1. Reassurance.  Your parents or other loved ones may just need to know that you love them and appreciate what they’ve done.    Some people worry that any change in you means a change in your feelings towards them.  It’s needy and a little annoying, but relatively easy to deal with.  Tell them, “I love you, I am so glad you are my, parent, brother, sister, cousin, etc.  I will always appreciate that my family has given me the strength to parent like my children need me to.”  You will need to overtly state that your parenting is not  a negative commentary on theirs.  (Unless your parenting is a direct attempt to be as different from them as possible and you’re still angry.  Skip down to #3 and come back to this one if you ever get less angry.)
  2. Educate.  Older family members or more conservative ones, may not like the changes because they don’t understand, or adhere to an older set of solutions.  Tell them about the process you’ve gone through to come to this point.  How many diets, dr.s, diagnoses, etc before you found something that worked.  Point out ways that your child is doing better or your family is doing better because of the changes you’ve made.  Let them know they don’t have to agree with you, but you’d love for them to understand how you came to your decision.  Remember that you took a while to change and your family will too.  Don’t be put off by total disbelief or disdain.  We all react to new ideas pretty negatively the first time we hear them.  But somewhere after that 5th to 25th time, we’re sold.  Bring it up calmly and drop it quick.  Multiple exposures works, but slower than you will want.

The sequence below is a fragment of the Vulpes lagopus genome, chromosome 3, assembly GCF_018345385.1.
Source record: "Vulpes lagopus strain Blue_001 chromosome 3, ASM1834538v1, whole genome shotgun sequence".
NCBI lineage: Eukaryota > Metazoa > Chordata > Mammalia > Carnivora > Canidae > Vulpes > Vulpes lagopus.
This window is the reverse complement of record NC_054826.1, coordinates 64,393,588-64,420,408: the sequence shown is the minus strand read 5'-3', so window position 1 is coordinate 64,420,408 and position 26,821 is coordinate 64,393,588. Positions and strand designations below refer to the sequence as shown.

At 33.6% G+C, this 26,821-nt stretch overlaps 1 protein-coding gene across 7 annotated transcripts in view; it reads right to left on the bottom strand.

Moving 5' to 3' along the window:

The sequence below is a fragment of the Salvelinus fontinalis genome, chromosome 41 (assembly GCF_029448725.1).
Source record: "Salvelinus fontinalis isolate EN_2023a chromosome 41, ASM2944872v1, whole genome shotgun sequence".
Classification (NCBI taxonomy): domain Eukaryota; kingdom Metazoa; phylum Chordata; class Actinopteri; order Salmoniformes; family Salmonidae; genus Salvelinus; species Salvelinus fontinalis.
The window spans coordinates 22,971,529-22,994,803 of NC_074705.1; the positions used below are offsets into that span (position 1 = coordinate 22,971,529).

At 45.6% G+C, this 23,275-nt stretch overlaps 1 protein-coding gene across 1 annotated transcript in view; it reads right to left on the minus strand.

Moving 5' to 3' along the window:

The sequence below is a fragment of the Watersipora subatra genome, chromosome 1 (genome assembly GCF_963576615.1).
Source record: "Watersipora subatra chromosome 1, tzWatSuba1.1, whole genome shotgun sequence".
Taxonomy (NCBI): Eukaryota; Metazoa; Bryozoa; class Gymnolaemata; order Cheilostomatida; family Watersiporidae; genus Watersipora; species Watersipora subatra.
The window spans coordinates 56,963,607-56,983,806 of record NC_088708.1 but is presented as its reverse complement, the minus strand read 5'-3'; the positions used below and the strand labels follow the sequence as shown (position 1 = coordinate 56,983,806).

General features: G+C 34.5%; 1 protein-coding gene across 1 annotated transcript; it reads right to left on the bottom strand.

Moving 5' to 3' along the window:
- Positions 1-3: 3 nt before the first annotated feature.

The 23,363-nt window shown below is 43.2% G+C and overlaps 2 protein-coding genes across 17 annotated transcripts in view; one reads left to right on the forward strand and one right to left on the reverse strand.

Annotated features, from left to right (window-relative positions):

3. Recruit your children.  Diet changes, religious decisions, and other major issues are not something you’ll want to force down your child’s throat.  No matter how young they are, relentlessly point out the positives by your words and your actions.  If you change the way a child eats, do it for the whole family and treat it as an adventure.  Laugh more.  Be OK with making mistakes and draw your children into preparations so they feel important.  Get your children involved and give them ownership of the changes.  Relatives who come in trying to mess with what you’ve done will listen to your kids more than you anyway.  You will benefit from having kids who try to cooperate rather than sabotage, and who are happier overall.